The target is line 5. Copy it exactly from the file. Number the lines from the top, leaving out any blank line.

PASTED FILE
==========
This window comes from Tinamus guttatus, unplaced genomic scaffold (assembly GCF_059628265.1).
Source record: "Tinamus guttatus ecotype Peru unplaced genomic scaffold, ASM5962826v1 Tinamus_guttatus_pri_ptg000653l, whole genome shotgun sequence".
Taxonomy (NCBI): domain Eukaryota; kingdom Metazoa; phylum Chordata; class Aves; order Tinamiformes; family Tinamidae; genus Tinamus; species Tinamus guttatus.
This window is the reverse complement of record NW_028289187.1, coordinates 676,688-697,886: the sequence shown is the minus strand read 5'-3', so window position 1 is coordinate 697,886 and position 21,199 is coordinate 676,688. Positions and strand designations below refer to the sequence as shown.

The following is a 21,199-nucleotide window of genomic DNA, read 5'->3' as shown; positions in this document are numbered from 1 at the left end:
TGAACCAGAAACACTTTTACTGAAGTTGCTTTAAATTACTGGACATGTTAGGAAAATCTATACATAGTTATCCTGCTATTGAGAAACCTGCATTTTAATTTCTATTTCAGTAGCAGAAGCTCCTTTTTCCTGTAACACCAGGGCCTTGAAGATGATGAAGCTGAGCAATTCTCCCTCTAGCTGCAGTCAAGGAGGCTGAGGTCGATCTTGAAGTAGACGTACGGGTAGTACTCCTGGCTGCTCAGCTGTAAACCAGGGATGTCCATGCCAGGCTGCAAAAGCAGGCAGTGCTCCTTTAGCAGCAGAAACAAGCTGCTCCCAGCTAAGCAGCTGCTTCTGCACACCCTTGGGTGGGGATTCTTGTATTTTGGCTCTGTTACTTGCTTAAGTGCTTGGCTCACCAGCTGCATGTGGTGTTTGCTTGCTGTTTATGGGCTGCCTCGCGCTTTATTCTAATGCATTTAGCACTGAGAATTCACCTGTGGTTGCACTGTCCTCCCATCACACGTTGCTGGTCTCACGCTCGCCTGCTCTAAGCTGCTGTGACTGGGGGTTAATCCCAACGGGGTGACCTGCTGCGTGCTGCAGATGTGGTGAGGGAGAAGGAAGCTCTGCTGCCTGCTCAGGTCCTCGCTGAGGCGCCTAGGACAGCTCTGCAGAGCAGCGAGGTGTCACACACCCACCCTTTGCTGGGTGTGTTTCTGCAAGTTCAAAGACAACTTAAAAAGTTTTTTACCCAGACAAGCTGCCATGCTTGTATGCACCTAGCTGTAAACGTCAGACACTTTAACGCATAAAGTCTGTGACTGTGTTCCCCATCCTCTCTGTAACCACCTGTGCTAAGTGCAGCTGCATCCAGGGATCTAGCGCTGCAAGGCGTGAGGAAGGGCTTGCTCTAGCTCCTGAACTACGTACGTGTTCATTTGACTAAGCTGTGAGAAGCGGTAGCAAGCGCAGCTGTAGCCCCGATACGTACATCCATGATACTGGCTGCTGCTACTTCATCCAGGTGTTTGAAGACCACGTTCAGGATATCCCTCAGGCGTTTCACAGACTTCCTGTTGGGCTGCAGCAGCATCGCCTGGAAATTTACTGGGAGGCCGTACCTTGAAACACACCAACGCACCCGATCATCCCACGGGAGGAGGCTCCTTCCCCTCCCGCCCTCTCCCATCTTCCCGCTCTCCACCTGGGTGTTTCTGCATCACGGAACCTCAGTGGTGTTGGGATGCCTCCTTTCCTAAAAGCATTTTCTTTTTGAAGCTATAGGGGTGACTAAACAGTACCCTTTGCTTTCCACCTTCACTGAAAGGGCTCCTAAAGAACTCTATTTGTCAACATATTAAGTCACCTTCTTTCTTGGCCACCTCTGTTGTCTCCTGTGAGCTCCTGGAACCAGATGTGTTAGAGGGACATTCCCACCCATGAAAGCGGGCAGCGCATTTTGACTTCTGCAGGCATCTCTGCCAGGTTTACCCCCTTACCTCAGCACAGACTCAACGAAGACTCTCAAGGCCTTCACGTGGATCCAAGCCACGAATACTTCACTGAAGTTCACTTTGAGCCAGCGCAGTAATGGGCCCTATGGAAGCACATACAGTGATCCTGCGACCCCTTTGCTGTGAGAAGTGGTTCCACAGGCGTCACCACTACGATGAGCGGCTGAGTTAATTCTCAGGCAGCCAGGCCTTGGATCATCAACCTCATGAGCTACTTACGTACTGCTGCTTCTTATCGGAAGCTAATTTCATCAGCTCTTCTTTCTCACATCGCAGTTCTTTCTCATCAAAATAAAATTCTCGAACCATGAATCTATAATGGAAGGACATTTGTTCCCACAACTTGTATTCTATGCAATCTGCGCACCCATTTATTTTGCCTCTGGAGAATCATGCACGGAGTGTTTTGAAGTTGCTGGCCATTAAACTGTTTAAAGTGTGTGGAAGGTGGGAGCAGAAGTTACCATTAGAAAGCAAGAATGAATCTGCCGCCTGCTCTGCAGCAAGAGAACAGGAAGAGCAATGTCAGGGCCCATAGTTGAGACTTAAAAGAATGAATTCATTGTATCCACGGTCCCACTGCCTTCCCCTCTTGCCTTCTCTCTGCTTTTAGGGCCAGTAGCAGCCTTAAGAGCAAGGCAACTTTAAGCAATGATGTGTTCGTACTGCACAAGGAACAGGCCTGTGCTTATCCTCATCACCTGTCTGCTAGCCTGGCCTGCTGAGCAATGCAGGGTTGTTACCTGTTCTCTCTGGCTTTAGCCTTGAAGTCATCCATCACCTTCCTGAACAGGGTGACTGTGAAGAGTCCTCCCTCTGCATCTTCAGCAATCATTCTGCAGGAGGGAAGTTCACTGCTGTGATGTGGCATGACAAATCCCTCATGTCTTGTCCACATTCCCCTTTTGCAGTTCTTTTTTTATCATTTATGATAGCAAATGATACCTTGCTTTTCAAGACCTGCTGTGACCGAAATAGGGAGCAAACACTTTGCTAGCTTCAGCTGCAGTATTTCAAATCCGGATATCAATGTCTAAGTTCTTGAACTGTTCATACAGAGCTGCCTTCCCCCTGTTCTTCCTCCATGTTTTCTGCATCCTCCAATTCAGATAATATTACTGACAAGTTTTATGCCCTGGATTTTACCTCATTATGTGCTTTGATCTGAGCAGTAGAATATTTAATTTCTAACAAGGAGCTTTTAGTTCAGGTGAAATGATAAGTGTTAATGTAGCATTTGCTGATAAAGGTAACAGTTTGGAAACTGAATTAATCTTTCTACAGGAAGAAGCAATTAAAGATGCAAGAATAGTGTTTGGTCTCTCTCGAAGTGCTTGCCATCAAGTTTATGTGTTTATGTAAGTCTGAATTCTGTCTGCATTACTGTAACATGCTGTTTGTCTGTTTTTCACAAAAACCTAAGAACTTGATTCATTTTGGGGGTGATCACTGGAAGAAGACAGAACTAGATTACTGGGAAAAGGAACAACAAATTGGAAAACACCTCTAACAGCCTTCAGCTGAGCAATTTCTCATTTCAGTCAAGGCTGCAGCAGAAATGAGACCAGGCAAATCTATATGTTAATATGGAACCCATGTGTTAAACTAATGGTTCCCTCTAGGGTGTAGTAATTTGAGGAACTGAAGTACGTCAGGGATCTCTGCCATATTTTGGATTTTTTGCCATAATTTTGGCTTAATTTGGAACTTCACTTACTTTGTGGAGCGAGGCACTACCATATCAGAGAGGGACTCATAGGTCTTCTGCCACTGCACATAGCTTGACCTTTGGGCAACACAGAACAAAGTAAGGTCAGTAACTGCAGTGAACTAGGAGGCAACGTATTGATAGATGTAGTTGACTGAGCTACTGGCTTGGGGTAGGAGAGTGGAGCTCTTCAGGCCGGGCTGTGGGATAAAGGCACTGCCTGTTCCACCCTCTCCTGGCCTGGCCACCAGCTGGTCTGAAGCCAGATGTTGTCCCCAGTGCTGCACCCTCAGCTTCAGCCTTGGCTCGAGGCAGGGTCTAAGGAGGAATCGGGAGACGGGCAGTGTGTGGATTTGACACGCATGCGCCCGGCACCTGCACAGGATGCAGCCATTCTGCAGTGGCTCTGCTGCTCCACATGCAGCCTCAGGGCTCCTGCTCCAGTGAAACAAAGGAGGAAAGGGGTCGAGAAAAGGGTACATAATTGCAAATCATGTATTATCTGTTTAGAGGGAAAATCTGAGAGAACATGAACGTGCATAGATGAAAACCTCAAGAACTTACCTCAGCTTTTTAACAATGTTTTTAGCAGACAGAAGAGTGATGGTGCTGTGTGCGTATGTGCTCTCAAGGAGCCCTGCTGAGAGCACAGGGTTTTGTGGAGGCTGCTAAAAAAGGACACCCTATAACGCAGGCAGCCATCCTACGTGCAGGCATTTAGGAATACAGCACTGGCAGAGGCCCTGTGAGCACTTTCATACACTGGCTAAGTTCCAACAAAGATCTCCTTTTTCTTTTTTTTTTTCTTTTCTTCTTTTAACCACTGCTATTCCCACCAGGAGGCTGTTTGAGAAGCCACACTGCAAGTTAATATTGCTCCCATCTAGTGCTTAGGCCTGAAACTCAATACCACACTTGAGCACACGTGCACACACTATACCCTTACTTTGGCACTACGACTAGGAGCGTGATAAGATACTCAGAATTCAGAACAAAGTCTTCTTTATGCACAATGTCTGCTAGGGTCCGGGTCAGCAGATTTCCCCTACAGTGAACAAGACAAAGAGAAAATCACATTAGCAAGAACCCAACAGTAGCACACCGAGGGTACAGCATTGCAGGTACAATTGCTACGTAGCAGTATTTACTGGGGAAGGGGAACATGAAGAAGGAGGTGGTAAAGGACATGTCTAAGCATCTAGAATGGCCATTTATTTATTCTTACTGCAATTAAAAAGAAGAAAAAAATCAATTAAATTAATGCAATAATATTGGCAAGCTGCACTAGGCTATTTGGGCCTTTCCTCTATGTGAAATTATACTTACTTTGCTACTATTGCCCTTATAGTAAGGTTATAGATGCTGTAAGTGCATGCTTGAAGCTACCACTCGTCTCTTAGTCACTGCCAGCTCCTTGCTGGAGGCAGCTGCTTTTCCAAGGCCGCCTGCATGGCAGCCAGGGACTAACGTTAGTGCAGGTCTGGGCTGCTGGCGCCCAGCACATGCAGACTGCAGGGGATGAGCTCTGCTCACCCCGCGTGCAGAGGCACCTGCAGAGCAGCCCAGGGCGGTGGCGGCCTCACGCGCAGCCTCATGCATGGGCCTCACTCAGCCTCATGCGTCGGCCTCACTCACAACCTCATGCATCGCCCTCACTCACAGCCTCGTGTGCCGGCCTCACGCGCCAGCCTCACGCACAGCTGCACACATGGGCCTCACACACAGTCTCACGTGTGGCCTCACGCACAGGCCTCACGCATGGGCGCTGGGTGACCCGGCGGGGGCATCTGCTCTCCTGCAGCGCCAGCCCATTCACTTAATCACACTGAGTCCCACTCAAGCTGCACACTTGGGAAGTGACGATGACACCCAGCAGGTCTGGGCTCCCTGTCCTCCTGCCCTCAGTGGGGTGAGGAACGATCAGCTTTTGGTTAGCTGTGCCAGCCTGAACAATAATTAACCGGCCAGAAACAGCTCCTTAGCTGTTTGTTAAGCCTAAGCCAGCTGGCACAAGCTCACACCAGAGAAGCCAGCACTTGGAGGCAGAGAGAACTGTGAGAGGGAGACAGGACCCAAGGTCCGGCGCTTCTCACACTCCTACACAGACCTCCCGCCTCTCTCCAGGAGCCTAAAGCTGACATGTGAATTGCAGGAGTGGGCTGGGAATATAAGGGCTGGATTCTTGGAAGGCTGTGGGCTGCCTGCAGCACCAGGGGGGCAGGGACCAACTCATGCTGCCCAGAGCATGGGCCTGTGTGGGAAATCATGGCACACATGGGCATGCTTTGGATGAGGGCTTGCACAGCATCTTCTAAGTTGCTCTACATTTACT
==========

The following is a 21,199-nucleotide window of genomic DNA, read 5'->3' as shown; positions in this document are numbered from 1 at the left end: